In optics course, in one hand, we learned how the light could be created by spontaneous emission, illustrated conveniently by the following figure.

enter image description here

In this process, we absolutely treat light as particles, namely so-called the photon.

But on the other hand, we also talk about the propagation, interference, diffraction of light in the air or in many other media.

In this process, we, of course, treat light as electric field, namely so-called wave.

So my question is: How can one fill the gap from photon to the electric field? I mean what's the reason (or existing approximation) in both description for light between creation process and propagation process? Or is there any way we can transform the equation governing the dynamics of the photon to the equation dominating the dynamics of the electric field (from photon to electromagnetic wave)?


1 Answer 1


To understand the mathematics connecting photons, which are a quantum mechanical entity/particle, with the classical electromagnetic wave built up by photons, one needs quantum mechanics and quantum field theory, i.e. quantum electrodynamics, QED.

Quantum mechanically the photon has a wavefunction which is a solution of the quantized Maxwell's equation. This is a complex function which has the frequency of the wave built up by many such photons , in a complex numbers formulation. The free photon is observed with a probability given by the complex conjugate squared of the wavefunction, and the only measurable quantities are its energy=h*nu and its spin (+/-1h) to its direction of motion.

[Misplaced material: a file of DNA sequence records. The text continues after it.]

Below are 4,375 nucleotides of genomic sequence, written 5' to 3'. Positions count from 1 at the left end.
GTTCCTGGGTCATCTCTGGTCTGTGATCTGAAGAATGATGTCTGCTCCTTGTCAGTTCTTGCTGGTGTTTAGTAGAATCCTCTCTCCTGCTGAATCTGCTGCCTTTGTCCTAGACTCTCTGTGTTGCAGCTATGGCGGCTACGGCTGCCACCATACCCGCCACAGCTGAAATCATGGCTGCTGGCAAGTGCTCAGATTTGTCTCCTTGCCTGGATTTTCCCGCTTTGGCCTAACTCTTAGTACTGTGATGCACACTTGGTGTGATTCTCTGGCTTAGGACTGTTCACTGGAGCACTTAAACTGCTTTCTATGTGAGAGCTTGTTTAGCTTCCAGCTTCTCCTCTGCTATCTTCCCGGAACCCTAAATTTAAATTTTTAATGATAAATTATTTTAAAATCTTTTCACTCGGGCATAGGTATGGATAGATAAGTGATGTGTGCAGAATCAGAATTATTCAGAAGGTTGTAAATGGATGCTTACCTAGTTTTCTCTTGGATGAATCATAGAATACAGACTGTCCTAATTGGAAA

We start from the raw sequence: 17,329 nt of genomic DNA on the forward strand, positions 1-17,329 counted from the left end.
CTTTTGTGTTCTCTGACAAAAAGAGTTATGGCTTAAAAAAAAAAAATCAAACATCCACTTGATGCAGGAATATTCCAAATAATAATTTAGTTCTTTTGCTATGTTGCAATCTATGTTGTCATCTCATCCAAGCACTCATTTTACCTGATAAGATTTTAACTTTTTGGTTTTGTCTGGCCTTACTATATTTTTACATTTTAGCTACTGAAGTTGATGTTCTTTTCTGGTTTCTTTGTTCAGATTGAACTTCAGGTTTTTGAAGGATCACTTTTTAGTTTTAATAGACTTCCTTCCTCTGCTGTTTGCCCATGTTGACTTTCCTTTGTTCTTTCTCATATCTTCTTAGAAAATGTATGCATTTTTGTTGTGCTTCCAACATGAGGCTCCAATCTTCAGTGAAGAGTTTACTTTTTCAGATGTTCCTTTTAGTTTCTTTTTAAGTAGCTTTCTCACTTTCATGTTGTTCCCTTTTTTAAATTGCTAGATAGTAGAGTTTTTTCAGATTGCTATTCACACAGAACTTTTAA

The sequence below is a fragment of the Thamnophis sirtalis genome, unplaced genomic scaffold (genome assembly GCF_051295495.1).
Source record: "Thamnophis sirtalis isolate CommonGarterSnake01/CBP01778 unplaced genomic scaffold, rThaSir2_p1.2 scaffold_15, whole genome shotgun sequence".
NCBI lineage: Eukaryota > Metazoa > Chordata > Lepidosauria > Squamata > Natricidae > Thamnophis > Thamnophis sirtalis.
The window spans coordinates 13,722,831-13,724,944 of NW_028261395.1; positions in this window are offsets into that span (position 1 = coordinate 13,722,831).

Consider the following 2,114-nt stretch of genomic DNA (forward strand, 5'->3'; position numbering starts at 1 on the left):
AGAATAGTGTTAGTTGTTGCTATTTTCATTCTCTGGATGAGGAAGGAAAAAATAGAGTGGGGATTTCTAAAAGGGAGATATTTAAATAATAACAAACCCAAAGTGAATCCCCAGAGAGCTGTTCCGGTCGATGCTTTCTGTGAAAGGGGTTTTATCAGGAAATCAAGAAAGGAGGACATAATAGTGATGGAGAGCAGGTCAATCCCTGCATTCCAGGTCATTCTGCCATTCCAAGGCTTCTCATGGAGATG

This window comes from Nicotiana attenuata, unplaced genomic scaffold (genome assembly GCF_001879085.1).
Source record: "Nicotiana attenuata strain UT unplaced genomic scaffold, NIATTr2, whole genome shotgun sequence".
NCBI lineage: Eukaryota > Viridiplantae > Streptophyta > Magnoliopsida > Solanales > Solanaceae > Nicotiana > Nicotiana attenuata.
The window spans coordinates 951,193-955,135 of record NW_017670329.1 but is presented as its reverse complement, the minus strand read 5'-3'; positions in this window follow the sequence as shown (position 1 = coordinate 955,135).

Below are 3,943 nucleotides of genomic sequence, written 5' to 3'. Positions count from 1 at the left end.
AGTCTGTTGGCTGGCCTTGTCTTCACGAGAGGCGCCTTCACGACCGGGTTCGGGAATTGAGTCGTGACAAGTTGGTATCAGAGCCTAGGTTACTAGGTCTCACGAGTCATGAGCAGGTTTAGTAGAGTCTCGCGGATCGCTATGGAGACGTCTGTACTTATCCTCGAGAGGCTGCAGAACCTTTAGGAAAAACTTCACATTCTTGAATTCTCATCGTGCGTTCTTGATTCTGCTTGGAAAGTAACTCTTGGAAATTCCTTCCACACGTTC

When more than one photons are in the same space-time the wavefunctions add and this addition, allows the build up of the classical electric and magnetic fields of the light beam. The mathematics of this is given in this blog entry but it needs QED to be understood.

Maybe this link as an example could give an intuition:

enter image description here

Left and right handed circular polarization, and their associate angular momenta.

The red circulating arrows are the direction of the electric field

  • $\begingroup$ Thanks for your answer. So can we derive Maxwell's equations (describe electromagnetic wave) from the Klein-Golden equation (describe the photon) in quantum electrodynamics? $\endgroup$
    – Jack
    Commented Feb 3, 2017 at 9:35
  • $\begingroup$ the link gives that the solutions of Maxwell's equations emerge from the confluence of the solutions of the QED quantized maxwell's equations. The photons obey a version of quantized maxwell equations. for example arxiv.org/ftp/quant-ph/papers/0604/0604169.pdf $\endgroup$
    – anna v
    Commented Feb 3, 2017 at 13:02

Your Answer

By clicking “Post Your Answer”, you agree to our terms of service and acknowledge you have read our privacy policy.

Not the answer you're looking for? Browse other questions tagged or ask your own question.